Posted by on Nov 1, 2012

I was born and grew up in Moldova. My family was a normal family based on the country’s standards. We were orthodox, which meant that this is what our roots were. It does not mean that we were attending church or reading the Bible and praying. In fact, it was illegal to practice any religious activities because Moldova was part of the Soviet Union at that time and was controlled by the Russian Communist Party. There were only a few open orthodox churches in the country, but not too many people were attending them. Attending a church meant losing your job or going to prison. I had not heard of any other kind of church until Moldova became independent after the Russian Empire collapsed.

To have a good life for us meant to have a good job; and in order to have a good job, one had to have an education. School was very important to me because I wanted to have a good life, not knowing that God was preparing me (and my family) for something greater.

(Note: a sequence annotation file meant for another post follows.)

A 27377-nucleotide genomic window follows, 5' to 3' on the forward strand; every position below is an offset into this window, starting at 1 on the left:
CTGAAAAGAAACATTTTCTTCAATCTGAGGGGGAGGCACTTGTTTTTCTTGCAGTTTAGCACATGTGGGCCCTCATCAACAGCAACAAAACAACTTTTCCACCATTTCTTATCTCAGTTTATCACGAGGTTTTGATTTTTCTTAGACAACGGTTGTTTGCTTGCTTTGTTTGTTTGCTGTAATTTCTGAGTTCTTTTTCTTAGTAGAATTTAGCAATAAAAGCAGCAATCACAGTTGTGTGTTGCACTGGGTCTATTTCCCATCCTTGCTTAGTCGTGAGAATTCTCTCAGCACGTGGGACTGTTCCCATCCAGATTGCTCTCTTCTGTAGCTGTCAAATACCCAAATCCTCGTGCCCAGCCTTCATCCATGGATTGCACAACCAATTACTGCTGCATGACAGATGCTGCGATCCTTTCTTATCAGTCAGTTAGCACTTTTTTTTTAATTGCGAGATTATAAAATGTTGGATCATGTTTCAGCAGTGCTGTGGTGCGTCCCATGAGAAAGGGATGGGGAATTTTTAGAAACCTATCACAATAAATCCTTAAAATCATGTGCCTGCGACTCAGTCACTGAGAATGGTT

After graduating ninth grade at the age of fourteen, I passed the entrance exams and was enrolled at the College of Medicine. I studied General medicine for three years, receiving the graduation diploma and qualification of Nurse. I worked for one year as a nurse in the intensive care unit at the “Mother and Child Institute of Research” in Moldova, then I decided to go back to school to be a teacher. I was enrolled at the National Pedagogical University in Moldova, after I had passed the entrance exams there. I attended the University full time for five years and still worked part time as a nurse. In June 1999 I received my diploma. The degree I received in Moldova is equivalent in the United States to a Bachelor of Science and a Master of Science in Special Education, Psychology and Welfare.